Small-time crime erodes foundation of urban life

MICHAEL OLESKER

April 08, 1993|By MICHAEL OLESKER

Don Hetz saw the brick in the street near his truck, parked last Saturday at Broadway and Pratt Street in Fells Point, and felt a distinctly misplaced sense of relief.

"Look," he told a friend. "Somebody tried to break in."

This was futile, he told himself. A veteran of various break-in attempts, he had extra security on his truck, strong locks plus wire cages on the windows and doors of the van. The thing was unbreakable.

He thought.

He looked up to find he had lied to himself. One of the van windows was broken, and the wiring over the glass sliced by some sort of metal cutter. Inside, his tools were taken. Hetz makes his living as owner of Hetz's Refrigeration, doing pipe fitting, air conditioning, heating and refrigeration. Now he had no way to do his work.

In the annals of crime in Baltimore, this is no big thing. No headlines are written, no stories composed. Nobody bleeds over the theft of tools. It is merely this: With each crime, each violation of trust, suitcases are mentally packed. Thoughts of Realtors are entertained. The flight to suburbia is lengthened.

Hetz, 42, moved here from Hagerstown three years ago, grabbed this condemned house at Broadway and Pratt on the cheap, made it livable. Got his business going. Got involved in the neighborhood, liked the sense of community, the sense of Fells Point's free spirits ad-libbing their way through life.

But in three years his home has been burglarized five times. The vacant lot next door has become a dumping ground for garbage. And Saturday, when his truck was hit and he called the police to complain, the officer who arrived at his house looked at him as though he should have his head examined.

"I got the impression from him," Hetz said yesterday, "that I was stupid for living here. I understand what he's saying. I feel like we're under siege here. It'll take most of my savings to get my tools back. They don't understand, a man's livelihood is at stake. telling you, we're under siege."

On Monday, he tried getting secondhand replacement tools at Black & Decker. He told the man on the phone his stuff had been stolen.

"Oh, yes," the man on the phone said in an even voice. "It's Monday. We always get a lot of these calls on Mondays. People get their stuff stolen on weekends, and then they need replacement stuff on Mondays. We had one company call this morning that had three trucks hit over the weekend."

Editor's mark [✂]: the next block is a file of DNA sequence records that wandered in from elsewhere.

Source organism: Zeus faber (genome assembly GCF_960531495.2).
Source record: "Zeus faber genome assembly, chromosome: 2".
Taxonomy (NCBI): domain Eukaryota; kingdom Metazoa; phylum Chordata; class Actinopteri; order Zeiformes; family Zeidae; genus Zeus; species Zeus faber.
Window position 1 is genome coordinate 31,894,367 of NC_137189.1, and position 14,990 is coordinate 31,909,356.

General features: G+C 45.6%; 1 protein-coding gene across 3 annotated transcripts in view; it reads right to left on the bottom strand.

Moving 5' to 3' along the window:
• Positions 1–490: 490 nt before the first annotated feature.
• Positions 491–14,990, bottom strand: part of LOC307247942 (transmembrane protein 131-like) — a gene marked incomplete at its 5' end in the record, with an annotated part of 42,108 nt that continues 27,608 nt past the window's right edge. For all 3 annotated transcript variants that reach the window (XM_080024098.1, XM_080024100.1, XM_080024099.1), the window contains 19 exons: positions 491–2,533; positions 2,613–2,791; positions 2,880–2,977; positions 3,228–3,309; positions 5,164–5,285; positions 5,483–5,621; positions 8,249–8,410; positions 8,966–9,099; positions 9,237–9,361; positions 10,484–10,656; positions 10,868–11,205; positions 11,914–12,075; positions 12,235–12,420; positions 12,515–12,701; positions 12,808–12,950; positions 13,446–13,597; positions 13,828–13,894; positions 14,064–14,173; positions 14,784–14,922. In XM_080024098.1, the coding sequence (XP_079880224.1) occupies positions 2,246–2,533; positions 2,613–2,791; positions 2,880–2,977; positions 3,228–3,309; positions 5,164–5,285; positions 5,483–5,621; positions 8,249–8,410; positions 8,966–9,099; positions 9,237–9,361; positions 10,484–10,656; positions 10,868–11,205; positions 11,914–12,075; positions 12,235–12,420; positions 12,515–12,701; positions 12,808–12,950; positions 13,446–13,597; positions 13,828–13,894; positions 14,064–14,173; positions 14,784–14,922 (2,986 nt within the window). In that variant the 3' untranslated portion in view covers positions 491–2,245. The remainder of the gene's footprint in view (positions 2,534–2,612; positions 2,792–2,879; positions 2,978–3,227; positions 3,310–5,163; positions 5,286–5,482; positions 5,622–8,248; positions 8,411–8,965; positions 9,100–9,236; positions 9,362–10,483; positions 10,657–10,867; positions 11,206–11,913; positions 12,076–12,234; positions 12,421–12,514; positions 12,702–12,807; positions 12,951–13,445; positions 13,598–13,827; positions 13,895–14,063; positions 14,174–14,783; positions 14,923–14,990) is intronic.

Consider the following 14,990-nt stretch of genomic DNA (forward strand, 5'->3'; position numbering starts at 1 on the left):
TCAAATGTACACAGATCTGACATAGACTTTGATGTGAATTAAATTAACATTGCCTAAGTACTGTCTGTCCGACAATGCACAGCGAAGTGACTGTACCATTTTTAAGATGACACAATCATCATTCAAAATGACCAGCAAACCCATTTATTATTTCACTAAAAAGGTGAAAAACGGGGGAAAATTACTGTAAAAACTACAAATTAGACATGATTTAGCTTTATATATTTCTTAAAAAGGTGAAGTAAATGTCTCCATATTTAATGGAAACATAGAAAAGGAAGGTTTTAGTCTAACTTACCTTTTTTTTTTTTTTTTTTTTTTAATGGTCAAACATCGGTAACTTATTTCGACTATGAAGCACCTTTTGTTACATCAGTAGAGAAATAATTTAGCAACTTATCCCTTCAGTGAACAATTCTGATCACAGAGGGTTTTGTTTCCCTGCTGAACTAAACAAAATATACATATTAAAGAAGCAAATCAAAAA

Black & Decker didn't have everything Hetz needed, so he went to a pawnshop in West Baltimore and looked for a vacuum pump, used for refrigeration work. As he stood there, somebody carried in a fax machine. It was wrapped inside a trash bag.

"I need a vacuum pump," Hetz said.

"I have one here," said the pawnshop man. "It's a $350 machine. You can have it for $160."

Hetz paused for a moment to look it over.

"Or," said the man, "I have three more of them in the basement."

Yesterday, Hetz wondered aloud about fax machines carried around in trash bags, and four different vacuum pumps in one pawnshop. People who bring items to pawnshops are supposed to have proof of ownership. Without it, the pawnshops simply become middlemen in a community's stolen-goods traffic.

"I'd have to question any person bringing in a vacuum pump," he said.

He is asking other questions as well: Is there any way to stop the violations, large and small, not only of cars and homes, but of the human condition?

The city counts its losses in homicides, now running at about one per day, and in the great sweep of violent crimes. All who read the accounts shudder, and then attempt to reassure themselves that they've been lucky enough to dodge the bullet once more.

But the smaller violations catch up with too many people: the stuff that never makes headlines, that merely makes everyone wonder about the balance sheet, about the price that is paid for the gifts of city living.

On Saturday, after he saw his car had been hit, Don Hetz made two telephone calls. One went to the police. The other went to a friend. The friend lives outside the city.

"You got any jobs?" Hetz said.

For the moment, he feels ready to leave.

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